The impact of GnRH-agonist triggers on autologous in vitro fertilization outcomes: A retrospective analysis

Master Thesis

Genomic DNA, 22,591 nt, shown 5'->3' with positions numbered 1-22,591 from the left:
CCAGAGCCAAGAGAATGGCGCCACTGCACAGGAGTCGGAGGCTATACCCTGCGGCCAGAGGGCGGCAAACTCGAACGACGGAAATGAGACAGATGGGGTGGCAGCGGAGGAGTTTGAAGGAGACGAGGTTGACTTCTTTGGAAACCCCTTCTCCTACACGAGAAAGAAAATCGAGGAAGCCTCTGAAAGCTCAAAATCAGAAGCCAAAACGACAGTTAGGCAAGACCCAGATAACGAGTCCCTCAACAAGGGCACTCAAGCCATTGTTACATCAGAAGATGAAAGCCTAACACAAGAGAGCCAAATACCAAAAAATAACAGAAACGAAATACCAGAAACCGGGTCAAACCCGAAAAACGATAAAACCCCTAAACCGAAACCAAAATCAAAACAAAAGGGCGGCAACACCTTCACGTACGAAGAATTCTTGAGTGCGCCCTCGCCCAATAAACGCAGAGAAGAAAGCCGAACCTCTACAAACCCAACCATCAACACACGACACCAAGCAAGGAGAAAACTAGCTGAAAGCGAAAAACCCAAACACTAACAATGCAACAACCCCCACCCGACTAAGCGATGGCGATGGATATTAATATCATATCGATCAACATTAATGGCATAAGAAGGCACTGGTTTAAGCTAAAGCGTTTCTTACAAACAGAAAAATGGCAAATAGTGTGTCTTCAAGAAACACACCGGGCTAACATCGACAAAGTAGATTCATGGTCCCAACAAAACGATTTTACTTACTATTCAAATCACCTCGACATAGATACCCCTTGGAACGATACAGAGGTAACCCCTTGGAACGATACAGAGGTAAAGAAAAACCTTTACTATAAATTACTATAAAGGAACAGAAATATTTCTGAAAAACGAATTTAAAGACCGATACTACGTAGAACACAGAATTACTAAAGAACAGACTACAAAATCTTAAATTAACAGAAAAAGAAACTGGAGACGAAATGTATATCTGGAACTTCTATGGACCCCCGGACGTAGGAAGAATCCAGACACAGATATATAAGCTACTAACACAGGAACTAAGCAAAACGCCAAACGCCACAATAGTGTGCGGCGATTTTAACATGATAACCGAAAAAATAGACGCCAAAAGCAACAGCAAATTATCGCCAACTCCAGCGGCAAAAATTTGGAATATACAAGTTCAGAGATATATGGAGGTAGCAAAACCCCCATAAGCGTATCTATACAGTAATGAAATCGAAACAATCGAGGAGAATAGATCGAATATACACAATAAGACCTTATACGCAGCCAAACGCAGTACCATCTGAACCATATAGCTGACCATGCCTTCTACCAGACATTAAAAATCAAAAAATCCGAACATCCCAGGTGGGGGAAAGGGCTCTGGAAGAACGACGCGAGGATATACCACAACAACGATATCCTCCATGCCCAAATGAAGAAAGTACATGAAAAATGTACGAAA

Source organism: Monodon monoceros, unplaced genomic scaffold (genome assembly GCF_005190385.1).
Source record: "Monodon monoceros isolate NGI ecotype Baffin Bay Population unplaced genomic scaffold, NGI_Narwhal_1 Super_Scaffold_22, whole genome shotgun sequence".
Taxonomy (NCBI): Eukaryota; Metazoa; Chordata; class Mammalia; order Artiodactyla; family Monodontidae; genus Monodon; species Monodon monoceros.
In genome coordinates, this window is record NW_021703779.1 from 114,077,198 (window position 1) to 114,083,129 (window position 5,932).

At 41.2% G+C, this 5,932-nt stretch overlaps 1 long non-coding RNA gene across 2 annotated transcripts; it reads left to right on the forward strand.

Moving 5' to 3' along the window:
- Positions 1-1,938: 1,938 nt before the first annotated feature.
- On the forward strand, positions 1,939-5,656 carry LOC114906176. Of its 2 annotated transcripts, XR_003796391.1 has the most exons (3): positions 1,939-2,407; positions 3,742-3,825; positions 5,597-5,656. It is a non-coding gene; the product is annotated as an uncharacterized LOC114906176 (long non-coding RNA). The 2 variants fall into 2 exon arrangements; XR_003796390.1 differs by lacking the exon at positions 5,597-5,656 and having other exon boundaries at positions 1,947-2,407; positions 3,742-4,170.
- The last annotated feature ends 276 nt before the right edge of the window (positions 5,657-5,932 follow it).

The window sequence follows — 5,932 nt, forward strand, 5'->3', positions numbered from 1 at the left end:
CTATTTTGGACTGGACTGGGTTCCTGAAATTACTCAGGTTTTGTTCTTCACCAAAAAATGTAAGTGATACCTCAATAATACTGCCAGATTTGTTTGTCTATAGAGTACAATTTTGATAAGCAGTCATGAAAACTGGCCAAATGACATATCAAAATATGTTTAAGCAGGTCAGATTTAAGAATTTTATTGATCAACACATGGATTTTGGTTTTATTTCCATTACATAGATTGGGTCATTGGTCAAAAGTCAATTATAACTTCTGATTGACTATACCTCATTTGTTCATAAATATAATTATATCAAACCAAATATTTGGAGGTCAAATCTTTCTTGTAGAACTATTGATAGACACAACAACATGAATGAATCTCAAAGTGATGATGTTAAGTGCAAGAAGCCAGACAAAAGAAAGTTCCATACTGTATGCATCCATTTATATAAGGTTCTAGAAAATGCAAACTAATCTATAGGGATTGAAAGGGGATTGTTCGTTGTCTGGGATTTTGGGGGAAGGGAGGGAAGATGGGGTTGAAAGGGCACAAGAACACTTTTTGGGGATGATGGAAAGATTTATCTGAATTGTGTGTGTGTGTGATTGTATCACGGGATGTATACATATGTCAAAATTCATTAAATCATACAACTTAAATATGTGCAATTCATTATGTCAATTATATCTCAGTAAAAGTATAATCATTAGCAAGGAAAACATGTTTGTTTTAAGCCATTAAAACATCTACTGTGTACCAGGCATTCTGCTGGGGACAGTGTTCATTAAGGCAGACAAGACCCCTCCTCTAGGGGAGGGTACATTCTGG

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BACKGROUND: In vitro fertilization in assisted reproduction requires controlled ovarian stimulation with exogenous gonadotrophins and oocyte maturation before ultrasound guided aspiration. GnRH-agonists have been utilized as an alternative to hCG for oocyte maturation prior to follicle aspiration. GnRH-agonist triggers are proven to lower ovarian hyperstimulation syndrome risk, a condition that can be life threatening. Lower pregnancy rates have been reported in the literature with the GnRH-agonist trigger, leading to recommendations of elective embryo cryopreservation, delayed transfer and increased costs to the patient. AIM: To determine if intensive luteal phase support of GnRH-agonist triggered cycles with intramuscular progesterone and oral oestrogen can result in similar pregnancy rates when comparing fresh embryo transfer outcomes with those of hCG triggered cycles. STUDY DESIGN, SIZE, DURATION: The study was a retrospective analysis of 279 fresh embryo transfers in autologous IVF cycles, which took place over the period of one year at Cape Fertility Clinic in Cape Town. RESULTS: Biochemical (49.40% vs 41.84%), clinical (43.37% vs 36.22%) and ongoing pregnancy rates (37.35% vs 33.16%) were higher in the GnRH-agonist triggered arm in comparison to the hCG triggered arm, respectively. Miscarriage rates were similar at 24.29% in the GnRH-agonist arm, versus 20.73% in the hCG triggered arm. None of the results were statistically significant. CONCLUSION: Similar pregnancy rates can be achieved with both hCG and GnRH-agonist triggered IVF cycles by supporting the GnRH-agonist triggered luteal phase with intensive intramuscular progesterone support.